Last year I had been interested in doing the flèche, but I was too inexperienced. I had done the Russian River 300k in March and suffered through the final 50 miles or so, feeling pretty exhausted when all was ridden and done. The flèche sounded interesting, but I did not know any teams needing riders with whom I would feel well-matched. Twenty-four hours sounded like a long time to spend with a handful of people, and I didn’t want to ride with a team if it didn’t sound quite right. One year and many long rides later, I feel more ready. I am still a little scared. There is a lot of climbing on my team’s route. The forecast is for rain. My team is made of randonneurs with a lot more experience than me, so I hope I can keep up with them! One great thing about our route is that I have ridden many parts of it before, and if I need to bail, I can easily find BART or Caltrain from the first or second control.

Another great thing about the ride this year is my team! I know the captain of my team fairly well by now, I have had only good experiences with the other members so far, and look forward to getting to know everyone better over the course of this twenty-four-hour ride.

In order to feel prepared for this ride, which will be the longest I have ever done in miles as well as time spent from beginning to end, I have kept up my riding on the weekends to at least 100k each weekend, and some other form of exercise, whether running or yoga, during the week. I have started stretching every morning, too, and started eating more and sleeping more two full weeks before the event, which starts this Saturday at 7 am. Randonneuring has forced me to take much better care of myself– no more skipped meals or lost sleep. I also get my work done much faster now so I can spend more time on my bike. Spending less time at work is a huge benefit as any freelancer or small business owner knows.

In February and March, I rode the Two Rock/ Valley Ford brevet, the Sonomarin 300k permanent, and the Point Reyes Ramble permanent populaire. Two of these rides were spent entirely with a good friend, and 300k was ridden alone. An unintended bonus is that I get to keep a potential 2013 R-12 going, though that’s not my goal for this year.

The Two Rock/ Valley Ford ride was ridden with Alice Stribling, fellow Pelicanist.

Just a coupla Pelicans in Fairfax

Just a coupla Pelicans in Fairfax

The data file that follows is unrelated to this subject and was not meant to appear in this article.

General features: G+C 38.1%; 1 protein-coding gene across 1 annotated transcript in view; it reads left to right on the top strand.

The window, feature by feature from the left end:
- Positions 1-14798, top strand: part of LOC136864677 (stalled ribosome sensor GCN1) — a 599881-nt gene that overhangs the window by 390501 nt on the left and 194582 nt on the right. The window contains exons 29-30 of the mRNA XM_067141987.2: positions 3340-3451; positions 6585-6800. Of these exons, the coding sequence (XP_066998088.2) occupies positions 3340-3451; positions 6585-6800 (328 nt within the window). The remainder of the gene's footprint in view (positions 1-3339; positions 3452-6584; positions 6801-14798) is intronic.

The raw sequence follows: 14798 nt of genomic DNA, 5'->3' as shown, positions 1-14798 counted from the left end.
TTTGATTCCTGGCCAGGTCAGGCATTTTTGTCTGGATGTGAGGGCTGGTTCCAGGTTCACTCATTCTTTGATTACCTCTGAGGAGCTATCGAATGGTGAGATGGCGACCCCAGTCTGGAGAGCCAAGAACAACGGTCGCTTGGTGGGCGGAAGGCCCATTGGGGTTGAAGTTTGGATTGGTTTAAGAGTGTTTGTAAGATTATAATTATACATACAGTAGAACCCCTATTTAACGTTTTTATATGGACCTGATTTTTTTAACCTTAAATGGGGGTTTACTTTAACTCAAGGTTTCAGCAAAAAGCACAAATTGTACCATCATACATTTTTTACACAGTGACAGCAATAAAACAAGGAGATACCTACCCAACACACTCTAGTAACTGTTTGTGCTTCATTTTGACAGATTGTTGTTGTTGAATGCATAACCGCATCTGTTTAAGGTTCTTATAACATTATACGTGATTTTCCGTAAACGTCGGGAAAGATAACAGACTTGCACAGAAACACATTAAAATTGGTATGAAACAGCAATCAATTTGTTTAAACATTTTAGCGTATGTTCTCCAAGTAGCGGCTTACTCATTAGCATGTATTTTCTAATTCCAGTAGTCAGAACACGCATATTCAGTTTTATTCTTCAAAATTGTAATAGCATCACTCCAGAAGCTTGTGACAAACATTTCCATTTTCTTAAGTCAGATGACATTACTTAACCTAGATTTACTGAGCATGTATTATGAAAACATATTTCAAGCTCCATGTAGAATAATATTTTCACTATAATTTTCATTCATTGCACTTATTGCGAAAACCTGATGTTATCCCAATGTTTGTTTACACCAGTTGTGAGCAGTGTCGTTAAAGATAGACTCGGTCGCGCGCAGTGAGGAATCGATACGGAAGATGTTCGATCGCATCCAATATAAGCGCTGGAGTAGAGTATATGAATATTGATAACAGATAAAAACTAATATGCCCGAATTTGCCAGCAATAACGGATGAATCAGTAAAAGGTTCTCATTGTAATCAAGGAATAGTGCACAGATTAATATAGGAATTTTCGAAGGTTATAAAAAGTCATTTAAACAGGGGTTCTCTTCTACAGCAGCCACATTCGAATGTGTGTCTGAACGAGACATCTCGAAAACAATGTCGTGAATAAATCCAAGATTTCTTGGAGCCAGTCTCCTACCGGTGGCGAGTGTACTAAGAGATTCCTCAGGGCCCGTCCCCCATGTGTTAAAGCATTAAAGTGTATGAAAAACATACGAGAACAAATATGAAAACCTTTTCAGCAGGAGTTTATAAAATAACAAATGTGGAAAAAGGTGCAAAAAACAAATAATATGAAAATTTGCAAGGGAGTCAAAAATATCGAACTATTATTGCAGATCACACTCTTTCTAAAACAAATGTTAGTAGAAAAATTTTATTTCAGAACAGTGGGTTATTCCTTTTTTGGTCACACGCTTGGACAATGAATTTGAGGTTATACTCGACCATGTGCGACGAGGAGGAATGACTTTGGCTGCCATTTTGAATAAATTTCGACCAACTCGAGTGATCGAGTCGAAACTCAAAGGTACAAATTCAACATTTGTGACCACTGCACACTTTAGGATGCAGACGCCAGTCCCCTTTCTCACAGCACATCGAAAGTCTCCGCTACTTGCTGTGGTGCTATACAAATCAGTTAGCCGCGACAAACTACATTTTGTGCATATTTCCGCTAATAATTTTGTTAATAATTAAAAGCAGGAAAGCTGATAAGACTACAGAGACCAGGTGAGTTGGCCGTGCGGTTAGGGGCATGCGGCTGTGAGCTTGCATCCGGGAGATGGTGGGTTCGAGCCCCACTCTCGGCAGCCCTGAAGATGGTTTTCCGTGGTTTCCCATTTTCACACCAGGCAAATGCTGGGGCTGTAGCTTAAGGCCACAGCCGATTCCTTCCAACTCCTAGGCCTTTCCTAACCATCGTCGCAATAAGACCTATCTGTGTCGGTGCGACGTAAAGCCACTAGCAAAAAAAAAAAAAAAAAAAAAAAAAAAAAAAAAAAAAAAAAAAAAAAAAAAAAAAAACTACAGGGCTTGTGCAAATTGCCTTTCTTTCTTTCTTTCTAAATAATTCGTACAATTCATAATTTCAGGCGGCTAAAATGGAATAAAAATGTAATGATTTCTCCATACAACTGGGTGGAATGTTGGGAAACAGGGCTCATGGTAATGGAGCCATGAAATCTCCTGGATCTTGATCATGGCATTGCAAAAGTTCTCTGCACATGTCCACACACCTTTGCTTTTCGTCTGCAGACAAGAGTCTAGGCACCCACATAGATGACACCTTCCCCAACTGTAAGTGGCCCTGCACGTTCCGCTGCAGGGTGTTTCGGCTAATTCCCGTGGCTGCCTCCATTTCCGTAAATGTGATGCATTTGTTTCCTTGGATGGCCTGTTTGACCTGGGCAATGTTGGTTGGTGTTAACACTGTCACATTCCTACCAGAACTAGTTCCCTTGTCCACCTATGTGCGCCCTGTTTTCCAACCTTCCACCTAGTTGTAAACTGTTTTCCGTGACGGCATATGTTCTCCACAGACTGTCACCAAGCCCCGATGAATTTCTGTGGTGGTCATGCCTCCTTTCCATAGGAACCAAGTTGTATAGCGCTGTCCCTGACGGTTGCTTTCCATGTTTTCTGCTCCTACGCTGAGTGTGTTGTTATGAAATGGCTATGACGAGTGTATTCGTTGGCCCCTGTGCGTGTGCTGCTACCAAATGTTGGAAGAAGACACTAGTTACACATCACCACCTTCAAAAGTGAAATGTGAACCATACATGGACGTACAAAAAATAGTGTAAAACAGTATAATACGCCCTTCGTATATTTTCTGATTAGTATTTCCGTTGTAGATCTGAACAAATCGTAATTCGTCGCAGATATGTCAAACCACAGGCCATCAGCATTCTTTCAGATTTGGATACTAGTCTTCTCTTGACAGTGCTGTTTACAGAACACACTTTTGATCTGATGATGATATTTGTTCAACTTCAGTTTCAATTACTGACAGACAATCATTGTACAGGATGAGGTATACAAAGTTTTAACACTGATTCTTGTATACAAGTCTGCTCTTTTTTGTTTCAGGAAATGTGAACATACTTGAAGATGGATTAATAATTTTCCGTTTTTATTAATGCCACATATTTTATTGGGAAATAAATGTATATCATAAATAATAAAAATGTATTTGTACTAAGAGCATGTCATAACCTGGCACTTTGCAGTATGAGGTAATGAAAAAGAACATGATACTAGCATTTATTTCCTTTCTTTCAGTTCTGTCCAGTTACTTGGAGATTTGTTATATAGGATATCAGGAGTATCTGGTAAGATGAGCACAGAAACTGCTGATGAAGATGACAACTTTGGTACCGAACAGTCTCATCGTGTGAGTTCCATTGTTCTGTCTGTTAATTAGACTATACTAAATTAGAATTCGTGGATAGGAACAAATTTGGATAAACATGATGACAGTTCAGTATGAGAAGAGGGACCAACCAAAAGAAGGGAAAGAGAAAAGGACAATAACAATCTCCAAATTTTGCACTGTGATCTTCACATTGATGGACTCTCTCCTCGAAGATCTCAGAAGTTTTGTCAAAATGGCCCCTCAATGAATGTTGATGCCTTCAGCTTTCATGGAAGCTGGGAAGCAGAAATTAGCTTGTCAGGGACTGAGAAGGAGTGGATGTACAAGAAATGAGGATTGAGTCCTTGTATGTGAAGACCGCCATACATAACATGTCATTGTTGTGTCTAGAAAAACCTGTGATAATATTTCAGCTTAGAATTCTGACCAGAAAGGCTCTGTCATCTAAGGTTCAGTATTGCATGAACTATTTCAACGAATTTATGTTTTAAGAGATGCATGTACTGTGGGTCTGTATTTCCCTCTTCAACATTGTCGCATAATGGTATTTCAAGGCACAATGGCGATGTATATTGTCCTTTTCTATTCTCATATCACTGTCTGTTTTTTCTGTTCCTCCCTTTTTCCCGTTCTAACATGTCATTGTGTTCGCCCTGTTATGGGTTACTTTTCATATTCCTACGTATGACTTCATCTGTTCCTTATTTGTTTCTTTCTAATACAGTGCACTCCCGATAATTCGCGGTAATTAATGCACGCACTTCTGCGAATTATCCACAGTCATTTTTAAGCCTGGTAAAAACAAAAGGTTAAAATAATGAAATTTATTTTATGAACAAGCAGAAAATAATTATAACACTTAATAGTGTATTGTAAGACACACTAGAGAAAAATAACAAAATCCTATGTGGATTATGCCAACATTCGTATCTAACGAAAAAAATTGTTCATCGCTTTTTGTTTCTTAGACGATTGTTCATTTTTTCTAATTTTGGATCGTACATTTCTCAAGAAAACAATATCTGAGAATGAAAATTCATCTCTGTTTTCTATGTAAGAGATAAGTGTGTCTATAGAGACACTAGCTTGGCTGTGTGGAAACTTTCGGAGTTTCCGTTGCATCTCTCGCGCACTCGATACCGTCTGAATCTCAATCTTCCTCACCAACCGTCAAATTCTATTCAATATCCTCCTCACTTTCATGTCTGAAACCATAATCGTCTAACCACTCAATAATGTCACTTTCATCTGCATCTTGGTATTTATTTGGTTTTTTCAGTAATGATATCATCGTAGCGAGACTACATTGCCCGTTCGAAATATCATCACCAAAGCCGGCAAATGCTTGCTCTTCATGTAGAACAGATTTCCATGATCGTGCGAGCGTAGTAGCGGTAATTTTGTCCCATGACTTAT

Alice is an artist, illustrator, seamstress, and bike lover who has a lot of complicated interests and is constantly pushing her boundaries like me. At the end of last year, she decided to sign on to the AIDS Life Cycle ride from San Francisco to LA. There are a lot of great things about this ride, and a lot of fellow randonneurs participate. I’m sure it will be a great experience for her! As part of her preparation for that, she decided to sign up for the Two Rock/ Valley Ford 200k this past February– her first 200k! She had planned to ride with Jenny Oh Hatfield, but when Jenny didn’t show at the start (she started about 30 minutes late), Alice approached me. “I’m terrified,” she said in a low voice. “Oh! Let’s ride together,” I exclaimed. I usually don’t try to stick with any one person or group throughout a brevet, but I knew if I stuck with Alice, we’d have fun.

Wildflowers and sunshine

Wildflowers and sunshine! Happy day.

After we all pulled out of the Crissy Field parking lot, I watched the majority of riders climb the hill up to the bridge far ahead of us. “Where is everyone going?,” Alice asked. I knew this is a route on which the rando speed demons like to show their colors, and did not feel even the slightest tinge of loss in watching them climb away from us. Just a nice peaceful ride out in the country was what I wanted, and indeed that’s what we got!

Adorable baby farm animals everywhere you look

Adorable baby farm animals everywhere you look

Alice and I got to spend a lot of quality time together talking about our families, our bikes, the food we like to eat on brevets, and other stuff. It’s not often I get to hang out with her, so this ride was a special treat.

Alice makes her own bike food, and she shared some with me. Amazing.

Alice makes her own bike food, and she shared some with me. Sooo tasty.

We finished in good time, and again at the finish was Volunteur Supérieur Monsieur le Capitaineur Jean-Joseph Potiseur. John enjoys checking in riders at the finish control, and was especially cheerful today due to the ample supply of good beverages he brought and the fact that Vélocia was also hanging out at the finish. John and Vélocia gave Alice the congratulations due to her after successfully completing her first 200k, a heroic act not soon to be forgotten.


Misty and cold in the valley

The month of March came in like a lamb (uh oh!), and though I had to teach bookbinding school on the day of the 300K SFR Russian River brevet, I had to get in a 300k before the flèche (captain says!). So, just like last September, I sent in my paperwork to do the Sonomarin permanent by myself. Unlike last September, it was a tough ride. It seemed like there was more wind somehow.

Windy out to the coast

Windy out to the coast